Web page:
One of the issues in quantitative human health risk assessments is the handling of nondetect data. Typically nondetect data are reported by the analytical laboratory as sample quantitation limits (SQLs) and qualified to indicate that the values were nondetect. Nondetect values, however, could actually fall anywhere within the range of zero to the SQL.
Four substitution methods for handling nondetect data were applied to a database of soil concentrations from a site to evaluate the impact on resulting constituent-specific 95 percent upper confidence limits (UCLs). The four methods utilized were: (1) one-half the SQL; (2) one-fifth the contract required quantitation limit (CRQL) (3) zero; and (4) the use of a random number generator to represent nondetect data with values ranging between zero and the SQL.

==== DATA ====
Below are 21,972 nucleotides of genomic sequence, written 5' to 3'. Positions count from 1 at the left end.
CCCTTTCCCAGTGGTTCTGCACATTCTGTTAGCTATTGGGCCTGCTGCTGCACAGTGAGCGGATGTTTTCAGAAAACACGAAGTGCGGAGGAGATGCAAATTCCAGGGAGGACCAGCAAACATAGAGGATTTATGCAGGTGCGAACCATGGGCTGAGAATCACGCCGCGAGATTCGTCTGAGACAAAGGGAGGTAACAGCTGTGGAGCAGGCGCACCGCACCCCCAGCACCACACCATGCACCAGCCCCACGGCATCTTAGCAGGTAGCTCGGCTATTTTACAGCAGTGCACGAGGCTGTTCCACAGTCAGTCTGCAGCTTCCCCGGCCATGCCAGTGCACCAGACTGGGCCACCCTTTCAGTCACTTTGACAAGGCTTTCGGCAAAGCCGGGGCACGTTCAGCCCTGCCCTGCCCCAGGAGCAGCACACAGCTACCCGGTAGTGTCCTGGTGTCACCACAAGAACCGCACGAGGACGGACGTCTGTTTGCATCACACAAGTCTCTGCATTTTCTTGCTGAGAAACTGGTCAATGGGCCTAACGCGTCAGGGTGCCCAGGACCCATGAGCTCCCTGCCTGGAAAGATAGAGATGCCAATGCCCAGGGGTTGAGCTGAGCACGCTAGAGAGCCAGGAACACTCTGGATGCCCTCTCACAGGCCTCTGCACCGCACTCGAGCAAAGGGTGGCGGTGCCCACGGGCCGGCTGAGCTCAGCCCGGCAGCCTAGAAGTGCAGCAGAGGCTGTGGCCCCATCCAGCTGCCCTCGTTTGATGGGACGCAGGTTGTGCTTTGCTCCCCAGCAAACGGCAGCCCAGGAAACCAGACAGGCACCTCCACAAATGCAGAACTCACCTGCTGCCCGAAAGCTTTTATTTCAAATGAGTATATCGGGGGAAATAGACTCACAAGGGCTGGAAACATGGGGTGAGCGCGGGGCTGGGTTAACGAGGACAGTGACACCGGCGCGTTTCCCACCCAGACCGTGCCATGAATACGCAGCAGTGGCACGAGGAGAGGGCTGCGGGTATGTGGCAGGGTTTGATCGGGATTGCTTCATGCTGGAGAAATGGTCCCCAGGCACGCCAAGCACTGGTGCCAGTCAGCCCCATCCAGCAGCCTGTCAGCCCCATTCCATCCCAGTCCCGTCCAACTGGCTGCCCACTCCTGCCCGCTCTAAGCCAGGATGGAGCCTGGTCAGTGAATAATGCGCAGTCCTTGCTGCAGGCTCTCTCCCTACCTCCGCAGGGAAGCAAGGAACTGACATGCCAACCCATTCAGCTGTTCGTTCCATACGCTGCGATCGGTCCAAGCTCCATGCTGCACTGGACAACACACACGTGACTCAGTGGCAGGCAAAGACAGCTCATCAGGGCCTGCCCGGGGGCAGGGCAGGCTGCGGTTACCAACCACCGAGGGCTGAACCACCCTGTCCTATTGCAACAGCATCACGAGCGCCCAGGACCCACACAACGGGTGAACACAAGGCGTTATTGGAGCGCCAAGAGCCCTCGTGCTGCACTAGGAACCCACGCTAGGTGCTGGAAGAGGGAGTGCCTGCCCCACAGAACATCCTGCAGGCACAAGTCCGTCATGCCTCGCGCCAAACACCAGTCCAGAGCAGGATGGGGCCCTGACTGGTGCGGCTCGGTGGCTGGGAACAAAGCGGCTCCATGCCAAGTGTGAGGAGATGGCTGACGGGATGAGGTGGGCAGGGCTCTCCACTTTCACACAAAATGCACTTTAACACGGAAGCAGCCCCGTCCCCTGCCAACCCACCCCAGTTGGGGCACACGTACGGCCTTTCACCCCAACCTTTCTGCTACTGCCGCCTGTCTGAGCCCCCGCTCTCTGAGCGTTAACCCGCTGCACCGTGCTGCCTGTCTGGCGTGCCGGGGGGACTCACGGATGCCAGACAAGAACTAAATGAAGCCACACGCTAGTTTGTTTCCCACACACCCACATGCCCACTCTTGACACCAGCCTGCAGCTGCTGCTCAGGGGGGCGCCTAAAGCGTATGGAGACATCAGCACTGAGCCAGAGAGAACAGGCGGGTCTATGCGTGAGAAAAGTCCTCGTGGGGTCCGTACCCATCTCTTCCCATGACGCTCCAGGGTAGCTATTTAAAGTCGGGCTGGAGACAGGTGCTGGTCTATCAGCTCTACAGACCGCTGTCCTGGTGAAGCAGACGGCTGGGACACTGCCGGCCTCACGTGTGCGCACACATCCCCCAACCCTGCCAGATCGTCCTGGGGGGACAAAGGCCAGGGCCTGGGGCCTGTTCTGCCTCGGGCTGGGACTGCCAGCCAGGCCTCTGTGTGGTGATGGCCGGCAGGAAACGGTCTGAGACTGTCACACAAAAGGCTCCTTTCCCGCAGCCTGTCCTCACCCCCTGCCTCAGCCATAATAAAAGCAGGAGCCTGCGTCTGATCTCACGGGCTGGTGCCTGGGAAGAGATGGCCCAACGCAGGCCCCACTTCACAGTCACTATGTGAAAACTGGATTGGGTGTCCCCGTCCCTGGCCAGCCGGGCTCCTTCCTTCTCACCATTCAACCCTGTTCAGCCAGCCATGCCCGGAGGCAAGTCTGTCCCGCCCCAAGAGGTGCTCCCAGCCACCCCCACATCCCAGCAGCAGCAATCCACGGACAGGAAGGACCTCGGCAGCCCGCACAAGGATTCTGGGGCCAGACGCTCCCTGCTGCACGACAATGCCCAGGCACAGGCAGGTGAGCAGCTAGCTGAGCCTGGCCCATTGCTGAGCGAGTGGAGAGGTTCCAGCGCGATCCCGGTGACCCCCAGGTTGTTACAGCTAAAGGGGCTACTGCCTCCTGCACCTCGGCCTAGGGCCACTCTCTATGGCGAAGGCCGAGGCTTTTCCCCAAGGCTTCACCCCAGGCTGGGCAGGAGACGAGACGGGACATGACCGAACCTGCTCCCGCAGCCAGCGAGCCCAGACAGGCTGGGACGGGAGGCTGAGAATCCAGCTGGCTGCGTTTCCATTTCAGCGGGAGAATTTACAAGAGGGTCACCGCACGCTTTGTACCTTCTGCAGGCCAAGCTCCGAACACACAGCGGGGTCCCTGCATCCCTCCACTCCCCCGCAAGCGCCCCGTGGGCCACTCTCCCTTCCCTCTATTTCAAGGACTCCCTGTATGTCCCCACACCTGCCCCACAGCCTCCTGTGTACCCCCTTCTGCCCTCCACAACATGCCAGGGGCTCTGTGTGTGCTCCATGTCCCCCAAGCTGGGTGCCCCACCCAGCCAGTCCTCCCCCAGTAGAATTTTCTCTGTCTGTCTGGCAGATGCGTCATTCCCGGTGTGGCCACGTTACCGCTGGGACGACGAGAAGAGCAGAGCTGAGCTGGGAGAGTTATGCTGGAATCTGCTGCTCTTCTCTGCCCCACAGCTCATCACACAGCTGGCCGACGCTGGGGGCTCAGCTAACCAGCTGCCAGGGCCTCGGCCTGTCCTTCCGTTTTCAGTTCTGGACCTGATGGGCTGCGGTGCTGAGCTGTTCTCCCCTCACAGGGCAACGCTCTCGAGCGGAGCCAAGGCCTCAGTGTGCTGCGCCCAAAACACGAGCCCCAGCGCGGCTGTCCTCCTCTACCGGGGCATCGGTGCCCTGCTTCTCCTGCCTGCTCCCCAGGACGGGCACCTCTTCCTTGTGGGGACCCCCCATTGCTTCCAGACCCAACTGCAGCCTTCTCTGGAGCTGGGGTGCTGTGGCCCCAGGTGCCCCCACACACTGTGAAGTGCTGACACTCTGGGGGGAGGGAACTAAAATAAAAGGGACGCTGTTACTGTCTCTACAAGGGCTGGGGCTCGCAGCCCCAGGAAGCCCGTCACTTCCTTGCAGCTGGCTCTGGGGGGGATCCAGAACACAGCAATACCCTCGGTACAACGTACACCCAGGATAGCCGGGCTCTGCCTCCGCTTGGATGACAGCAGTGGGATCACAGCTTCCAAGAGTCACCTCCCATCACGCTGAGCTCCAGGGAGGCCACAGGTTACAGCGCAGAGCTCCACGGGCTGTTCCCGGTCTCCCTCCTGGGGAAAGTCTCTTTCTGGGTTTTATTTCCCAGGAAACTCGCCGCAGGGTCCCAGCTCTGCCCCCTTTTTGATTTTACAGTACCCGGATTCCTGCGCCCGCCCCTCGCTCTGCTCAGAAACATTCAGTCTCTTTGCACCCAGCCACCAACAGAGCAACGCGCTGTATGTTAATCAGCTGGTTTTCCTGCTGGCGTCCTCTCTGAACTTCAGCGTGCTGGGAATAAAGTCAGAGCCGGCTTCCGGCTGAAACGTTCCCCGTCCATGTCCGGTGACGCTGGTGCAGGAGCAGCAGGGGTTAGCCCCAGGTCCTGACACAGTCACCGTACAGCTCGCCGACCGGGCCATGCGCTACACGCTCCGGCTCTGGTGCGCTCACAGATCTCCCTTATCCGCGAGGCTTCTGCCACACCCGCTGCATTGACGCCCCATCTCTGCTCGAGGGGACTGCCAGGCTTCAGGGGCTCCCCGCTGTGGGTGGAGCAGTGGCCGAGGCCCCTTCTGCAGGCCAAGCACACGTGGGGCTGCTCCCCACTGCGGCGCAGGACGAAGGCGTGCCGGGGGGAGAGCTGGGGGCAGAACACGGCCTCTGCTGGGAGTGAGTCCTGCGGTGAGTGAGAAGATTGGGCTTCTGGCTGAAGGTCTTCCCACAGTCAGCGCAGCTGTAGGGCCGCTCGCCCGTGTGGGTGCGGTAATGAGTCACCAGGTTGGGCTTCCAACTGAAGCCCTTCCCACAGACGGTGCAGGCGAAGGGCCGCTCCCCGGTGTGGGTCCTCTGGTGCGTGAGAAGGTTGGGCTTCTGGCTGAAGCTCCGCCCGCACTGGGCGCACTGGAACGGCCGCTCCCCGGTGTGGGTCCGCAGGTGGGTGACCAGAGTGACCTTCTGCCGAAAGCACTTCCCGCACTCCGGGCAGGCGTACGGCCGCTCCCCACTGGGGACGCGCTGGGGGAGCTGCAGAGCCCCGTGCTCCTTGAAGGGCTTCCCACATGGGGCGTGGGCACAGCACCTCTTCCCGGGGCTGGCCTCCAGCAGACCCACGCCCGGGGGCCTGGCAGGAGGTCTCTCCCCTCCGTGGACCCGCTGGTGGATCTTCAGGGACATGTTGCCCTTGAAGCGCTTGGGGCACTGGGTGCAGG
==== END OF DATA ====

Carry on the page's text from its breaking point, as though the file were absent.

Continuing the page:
At low frequency of detections, the currently recommended USEPA Superfund approach of representing nondetect data with one-half the SQL was the least conservative method. As the frequency of detection increased, the resulting 95 percent UCLs for this method became more conservative (larger).